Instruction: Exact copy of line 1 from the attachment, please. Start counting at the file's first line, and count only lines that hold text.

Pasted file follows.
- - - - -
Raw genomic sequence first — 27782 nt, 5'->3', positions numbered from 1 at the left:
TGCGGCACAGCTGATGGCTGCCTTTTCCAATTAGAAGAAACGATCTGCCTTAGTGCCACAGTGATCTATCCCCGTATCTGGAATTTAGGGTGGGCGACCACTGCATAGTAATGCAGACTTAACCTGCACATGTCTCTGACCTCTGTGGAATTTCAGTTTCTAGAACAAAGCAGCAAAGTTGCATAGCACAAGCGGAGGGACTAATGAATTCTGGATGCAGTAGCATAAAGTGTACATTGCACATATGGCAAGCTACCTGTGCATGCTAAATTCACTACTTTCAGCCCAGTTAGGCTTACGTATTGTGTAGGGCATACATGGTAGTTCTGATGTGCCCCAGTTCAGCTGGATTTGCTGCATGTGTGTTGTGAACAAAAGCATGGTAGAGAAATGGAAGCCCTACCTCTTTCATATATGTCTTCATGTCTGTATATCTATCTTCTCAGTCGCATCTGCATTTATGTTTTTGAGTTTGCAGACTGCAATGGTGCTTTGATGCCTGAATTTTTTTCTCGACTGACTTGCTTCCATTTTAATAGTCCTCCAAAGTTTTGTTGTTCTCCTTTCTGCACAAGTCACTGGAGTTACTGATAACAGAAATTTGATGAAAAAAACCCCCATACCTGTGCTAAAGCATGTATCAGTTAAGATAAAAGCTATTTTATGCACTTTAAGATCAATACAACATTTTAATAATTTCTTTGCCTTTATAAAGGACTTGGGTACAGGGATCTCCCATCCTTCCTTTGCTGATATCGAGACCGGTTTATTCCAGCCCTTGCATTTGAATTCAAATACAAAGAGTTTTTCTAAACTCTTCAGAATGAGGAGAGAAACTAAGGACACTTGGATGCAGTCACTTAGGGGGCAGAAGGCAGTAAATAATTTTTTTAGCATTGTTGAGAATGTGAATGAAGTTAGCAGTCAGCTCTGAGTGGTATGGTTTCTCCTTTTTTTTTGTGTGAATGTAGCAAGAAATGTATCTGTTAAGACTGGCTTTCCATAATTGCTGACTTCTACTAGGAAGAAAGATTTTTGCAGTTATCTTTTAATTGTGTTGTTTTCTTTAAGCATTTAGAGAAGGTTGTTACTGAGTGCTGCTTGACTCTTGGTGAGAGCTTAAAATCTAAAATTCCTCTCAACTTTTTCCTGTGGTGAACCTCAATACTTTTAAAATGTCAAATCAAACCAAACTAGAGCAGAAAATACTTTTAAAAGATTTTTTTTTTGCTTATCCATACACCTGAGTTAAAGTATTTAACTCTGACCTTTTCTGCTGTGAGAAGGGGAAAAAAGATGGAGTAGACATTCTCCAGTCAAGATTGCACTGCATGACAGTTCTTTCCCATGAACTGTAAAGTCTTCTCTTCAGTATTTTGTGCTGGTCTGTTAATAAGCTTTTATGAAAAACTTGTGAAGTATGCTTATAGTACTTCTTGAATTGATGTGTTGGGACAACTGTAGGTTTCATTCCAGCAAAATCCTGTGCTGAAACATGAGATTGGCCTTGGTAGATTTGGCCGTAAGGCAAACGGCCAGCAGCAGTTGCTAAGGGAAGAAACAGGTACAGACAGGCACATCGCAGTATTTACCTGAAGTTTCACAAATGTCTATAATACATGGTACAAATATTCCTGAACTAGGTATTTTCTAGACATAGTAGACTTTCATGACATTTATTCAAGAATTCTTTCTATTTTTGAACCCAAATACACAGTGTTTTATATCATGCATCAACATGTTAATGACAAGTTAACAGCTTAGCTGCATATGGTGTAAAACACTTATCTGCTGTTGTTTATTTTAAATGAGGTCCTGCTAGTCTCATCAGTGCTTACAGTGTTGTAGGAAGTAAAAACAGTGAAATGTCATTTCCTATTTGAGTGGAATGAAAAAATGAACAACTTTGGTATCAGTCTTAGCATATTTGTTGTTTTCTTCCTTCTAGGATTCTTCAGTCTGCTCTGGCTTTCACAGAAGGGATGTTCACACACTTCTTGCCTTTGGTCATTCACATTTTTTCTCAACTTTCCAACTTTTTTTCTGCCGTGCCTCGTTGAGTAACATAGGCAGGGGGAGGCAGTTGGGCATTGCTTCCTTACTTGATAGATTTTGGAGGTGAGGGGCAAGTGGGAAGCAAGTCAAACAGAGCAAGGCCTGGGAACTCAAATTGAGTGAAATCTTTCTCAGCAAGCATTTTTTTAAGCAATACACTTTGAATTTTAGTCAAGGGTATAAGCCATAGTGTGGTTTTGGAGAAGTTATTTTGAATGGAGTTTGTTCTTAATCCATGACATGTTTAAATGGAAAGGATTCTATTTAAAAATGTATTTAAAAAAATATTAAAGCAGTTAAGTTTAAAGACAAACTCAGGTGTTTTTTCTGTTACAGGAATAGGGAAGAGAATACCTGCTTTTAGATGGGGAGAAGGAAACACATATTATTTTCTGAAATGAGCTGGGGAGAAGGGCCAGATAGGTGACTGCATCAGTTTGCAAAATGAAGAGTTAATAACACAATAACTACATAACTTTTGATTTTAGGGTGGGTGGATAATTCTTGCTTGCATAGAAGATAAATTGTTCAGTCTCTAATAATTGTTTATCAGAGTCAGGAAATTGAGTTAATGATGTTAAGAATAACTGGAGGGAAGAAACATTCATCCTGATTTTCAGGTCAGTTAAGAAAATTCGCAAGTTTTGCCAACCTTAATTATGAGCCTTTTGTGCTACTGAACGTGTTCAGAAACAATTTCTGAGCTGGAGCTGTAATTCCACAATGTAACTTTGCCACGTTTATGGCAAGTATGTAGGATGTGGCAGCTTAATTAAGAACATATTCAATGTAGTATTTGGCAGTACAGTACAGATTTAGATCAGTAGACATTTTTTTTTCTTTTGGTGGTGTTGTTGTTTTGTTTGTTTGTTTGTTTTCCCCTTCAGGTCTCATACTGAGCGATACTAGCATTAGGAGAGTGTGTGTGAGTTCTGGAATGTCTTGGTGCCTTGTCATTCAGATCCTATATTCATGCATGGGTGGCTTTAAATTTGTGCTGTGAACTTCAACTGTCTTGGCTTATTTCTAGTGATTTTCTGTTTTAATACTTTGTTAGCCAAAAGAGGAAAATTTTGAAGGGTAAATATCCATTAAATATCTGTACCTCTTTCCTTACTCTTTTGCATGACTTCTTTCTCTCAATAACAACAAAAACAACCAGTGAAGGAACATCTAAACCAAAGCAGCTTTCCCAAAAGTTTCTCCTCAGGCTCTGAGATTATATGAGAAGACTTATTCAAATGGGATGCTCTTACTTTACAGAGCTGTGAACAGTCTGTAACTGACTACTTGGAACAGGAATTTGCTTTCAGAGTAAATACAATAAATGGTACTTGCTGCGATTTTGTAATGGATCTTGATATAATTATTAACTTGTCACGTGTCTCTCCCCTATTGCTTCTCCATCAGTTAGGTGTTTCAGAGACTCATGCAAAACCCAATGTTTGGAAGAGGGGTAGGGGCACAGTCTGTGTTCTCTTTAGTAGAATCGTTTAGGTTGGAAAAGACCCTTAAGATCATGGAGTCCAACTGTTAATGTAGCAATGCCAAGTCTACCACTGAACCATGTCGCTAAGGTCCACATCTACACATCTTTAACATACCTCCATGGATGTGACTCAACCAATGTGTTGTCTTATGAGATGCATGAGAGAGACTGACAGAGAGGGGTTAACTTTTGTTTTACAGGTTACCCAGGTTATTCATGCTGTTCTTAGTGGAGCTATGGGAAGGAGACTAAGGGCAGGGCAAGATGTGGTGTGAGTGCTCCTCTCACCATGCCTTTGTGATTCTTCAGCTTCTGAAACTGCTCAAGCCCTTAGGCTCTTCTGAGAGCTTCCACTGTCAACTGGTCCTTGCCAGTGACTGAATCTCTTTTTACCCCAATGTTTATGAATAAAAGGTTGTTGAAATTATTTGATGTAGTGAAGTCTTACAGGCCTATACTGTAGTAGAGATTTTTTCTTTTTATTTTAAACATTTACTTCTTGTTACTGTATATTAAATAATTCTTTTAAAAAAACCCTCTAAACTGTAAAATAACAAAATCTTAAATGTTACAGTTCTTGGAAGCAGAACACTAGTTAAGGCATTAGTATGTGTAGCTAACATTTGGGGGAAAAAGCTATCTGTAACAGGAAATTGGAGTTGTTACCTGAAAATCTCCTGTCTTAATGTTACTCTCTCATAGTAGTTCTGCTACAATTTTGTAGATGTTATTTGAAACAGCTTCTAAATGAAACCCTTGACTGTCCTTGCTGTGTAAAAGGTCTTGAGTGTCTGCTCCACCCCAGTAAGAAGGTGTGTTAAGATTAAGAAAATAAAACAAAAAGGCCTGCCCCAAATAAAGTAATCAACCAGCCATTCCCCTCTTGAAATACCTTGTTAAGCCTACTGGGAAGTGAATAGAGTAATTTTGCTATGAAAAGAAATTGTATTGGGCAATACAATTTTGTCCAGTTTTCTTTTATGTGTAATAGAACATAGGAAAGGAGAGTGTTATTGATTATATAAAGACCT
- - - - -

Raw genomic sequence first — 27782 nt, 5'->3', positions numbered from 1 at the left: